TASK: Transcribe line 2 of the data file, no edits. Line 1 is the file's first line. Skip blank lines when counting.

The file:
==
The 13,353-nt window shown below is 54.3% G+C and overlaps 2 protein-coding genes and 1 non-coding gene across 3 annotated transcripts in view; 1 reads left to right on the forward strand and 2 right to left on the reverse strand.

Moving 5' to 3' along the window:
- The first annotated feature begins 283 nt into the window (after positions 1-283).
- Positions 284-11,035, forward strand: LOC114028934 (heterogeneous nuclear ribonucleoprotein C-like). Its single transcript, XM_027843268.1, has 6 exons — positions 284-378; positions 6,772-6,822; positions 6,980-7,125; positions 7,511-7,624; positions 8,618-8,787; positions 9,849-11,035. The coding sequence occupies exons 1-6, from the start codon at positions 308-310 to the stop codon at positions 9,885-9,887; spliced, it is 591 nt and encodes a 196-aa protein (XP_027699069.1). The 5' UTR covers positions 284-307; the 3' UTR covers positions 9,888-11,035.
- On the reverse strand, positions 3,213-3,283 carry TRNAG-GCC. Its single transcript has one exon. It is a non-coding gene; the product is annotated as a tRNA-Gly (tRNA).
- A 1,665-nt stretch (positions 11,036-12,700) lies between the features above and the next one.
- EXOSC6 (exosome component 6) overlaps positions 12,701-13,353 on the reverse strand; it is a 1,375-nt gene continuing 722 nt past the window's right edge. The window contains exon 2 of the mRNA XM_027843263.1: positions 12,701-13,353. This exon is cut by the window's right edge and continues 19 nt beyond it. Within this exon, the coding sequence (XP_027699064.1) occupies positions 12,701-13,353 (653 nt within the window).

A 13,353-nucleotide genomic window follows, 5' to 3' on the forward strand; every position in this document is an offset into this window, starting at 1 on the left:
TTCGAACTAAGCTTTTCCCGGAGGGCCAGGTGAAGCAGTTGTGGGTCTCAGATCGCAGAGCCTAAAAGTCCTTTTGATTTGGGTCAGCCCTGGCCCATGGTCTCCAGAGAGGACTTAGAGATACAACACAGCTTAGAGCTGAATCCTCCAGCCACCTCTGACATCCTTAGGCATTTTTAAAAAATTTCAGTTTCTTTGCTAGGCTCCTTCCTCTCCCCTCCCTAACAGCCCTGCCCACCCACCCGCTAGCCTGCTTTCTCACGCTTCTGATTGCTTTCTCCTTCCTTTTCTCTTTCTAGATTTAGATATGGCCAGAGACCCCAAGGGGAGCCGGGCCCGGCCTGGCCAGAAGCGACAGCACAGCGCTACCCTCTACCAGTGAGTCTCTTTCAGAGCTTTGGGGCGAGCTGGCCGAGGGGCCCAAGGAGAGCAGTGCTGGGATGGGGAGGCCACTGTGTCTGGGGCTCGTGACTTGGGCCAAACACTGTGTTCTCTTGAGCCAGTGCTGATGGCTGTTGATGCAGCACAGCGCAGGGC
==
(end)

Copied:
Moving 5' to 3' along the window: